Fun for all the family!

Monopoly works because it pits you against your friends and family within the gameplay. Monopoly is one of many examples of a game giving you a full ludonarrative experience. But what is ludonarrative? [Read more…]

The Ultimate Potter Fan Theory Medley

John Granger: Three Minute PhD Thesis

Swansea University, at which I am pursuing a PhD in English through a collaboration with the University of Central Oklahoma (read about that here), has a contest each year called ‘Three Minute Thesis.’ I’d never heard of it but was told it is a big deal not only in Wales but globally; more than 200 universities participate. I decided to give it a go, both to clarify the thesis for my own work, crystallize it really, and as an exercise in public speaking.

As a rule, I do not read a paper when I give a talk. This has the great advantage of bringing the exchange to life. Not being scripted, however, dynamism aside, has the downsides of making it very hard to know exactly how long the presentation will actually be. My best talks are solo performances, consequently, of about an hour in length before a large crowd. My embarrassing memories ‘on stage’ are all from academic events before fifteen or twenty people, at which events everyone else reads their exactly fifteen minute long papers — and GilderJohn goes over and gets cut off. Ouch.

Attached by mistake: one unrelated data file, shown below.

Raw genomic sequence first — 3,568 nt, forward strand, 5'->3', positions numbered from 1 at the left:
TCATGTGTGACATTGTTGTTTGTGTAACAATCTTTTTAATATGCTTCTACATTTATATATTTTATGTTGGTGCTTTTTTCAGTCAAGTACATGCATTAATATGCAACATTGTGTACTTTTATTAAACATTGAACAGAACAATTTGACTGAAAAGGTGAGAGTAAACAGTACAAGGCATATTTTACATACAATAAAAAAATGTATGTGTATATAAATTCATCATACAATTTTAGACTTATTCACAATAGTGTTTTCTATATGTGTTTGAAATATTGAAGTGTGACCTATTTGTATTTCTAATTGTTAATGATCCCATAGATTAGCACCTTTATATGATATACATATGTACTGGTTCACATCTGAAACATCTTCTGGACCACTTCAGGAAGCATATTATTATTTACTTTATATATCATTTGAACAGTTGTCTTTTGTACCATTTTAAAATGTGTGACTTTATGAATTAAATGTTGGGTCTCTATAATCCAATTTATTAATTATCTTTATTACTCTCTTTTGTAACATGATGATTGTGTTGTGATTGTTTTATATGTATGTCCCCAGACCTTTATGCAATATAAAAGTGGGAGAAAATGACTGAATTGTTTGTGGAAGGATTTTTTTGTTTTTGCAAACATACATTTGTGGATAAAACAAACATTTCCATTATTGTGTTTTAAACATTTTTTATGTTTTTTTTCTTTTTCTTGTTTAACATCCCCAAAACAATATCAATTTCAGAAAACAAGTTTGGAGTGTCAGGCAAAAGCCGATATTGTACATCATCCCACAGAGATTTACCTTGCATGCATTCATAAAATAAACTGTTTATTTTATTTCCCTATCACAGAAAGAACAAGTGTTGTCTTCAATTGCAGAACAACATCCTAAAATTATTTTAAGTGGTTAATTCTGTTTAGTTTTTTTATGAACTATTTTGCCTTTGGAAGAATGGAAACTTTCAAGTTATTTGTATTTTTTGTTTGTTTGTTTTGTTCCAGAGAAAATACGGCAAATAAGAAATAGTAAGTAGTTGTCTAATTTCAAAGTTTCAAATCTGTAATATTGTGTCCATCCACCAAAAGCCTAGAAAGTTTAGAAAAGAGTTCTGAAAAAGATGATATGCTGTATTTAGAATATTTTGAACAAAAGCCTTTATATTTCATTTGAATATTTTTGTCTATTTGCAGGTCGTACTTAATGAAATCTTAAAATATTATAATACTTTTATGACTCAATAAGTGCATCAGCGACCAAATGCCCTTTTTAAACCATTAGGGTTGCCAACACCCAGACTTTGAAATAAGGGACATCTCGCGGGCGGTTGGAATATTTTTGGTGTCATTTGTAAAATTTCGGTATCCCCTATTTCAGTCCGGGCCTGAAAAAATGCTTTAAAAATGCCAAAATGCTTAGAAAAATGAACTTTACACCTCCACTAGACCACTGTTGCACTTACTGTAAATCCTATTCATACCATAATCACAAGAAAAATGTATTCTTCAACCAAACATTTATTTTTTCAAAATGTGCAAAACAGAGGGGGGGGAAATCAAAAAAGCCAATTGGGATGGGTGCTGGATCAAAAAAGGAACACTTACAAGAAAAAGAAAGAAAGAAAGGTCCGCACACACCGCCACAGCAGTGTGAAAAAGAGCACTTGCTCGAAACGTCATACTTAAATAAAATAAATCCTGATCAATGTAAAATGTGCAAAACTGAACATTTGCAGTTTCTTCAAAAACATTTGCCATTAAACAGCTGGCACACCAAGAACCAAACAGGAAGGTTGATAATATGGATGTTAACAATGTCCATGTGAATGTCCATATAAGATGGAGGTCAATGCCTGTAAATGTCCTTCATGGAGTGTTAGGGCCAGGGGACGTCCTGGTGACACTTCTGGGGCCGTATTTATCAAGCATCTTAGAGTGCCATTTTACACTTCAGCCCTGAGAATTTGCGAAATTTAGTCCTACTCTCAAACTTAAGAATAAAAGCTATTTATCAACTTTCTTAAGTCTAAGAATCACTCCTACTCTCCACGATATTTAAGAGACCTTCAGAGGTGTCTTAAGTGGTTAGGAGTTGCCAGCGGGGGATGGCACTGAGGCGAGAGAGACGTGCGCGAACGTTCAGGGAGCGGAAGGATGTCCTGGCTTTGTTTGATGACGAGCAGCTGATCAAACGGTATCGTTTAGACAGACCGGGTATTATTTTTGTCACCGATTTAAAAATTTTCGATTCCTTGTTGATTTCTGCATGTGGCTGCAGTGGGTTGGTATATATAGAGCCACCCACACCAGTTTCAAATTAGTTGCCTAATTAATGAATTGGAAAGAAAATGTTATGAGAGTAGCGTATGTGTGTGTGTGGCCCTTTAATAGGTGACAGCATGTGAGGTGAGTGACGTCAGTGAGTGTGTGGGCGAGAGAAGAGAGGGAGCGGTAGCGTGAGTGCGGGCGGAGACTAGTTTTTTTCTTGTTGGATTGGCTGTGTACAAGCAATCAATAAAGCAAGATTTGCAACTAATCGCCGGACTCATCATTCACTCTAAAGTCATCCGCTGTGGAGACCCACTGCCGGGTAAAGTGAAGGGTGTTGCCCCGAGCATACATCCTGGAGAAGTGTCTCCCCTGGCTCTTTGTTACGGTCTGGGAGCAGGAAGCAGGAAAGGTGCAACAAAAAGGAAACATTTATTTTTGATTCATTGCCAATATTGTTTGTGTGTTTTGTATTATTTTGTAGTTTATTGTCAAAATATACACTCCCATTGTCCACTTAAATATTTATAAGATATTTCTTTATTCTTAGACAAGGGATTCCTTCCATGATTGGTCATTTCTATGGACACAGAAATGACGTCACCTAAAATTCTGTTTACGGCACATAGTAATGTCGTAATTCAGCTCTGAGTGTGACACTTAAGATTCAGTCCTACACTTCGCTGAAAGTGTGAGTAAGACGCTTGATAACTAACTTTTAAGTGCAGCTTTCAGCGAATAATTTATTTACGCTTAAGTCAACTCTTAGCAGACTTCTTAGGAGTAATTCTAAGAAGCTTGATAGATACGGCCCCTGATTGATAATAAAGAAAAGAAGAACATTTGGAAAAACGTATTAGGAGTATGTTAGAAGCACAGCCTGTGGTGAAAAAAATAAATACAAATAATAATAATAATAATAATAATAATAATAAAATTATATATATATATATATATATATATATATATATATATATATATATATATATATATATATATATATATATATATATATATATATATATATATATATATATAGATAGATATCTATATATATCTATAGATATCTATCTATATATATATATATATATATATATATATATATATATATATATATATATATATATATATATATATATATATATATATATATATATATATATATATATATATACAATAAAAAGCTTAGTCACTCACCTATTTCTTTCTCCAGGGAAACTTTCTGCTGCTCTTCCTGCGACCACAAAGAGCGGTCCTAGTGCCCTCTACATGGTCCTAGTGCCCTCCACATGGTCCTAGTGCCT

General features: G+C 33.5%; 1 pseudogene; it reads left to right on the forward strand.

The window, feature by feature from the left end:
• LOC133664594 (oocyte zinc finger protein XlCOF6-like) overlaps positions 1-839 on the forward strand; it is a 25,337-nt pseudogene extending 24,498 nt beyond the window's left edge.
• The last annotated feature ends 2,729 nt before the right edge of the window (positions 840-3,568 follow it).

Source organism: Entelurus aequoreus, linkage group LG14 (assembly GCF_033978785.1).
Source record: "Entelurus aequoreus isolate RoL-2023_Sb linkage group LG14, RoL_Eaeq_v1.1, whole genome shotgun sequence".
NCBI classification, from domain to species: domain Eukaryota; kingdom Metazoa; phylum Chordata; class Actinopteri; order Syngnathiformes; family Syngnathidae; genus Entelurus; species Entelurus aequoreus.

Why not practice a timed talk, then, that wasn’t just read, a practice I find borderline unforgivable in a speaker? (“I didn’t travel all this way to hear you read; I can read the paper later and get more out of it that way. I want to hear you speak with me as an expert, not demonstrate your literacy…”) Why not try to speak from memory and within a set time? I decided to give it a try.

So I wrote out a ‘three minute thesis’ talk, timed it, cut it, timed it, cut it, timed it, and added a sentence and phrase here and there. Then I memorized it, practiced it with stop watch, made changes, and memorized that version. Rinse, repeat. The Swansea event is live in front of an audience of 200 (large by uni standards, I know, not fandom conferences); I had to record my talk in Oklahoma with a web-connection to Swansea before an audience of two. [Read more…]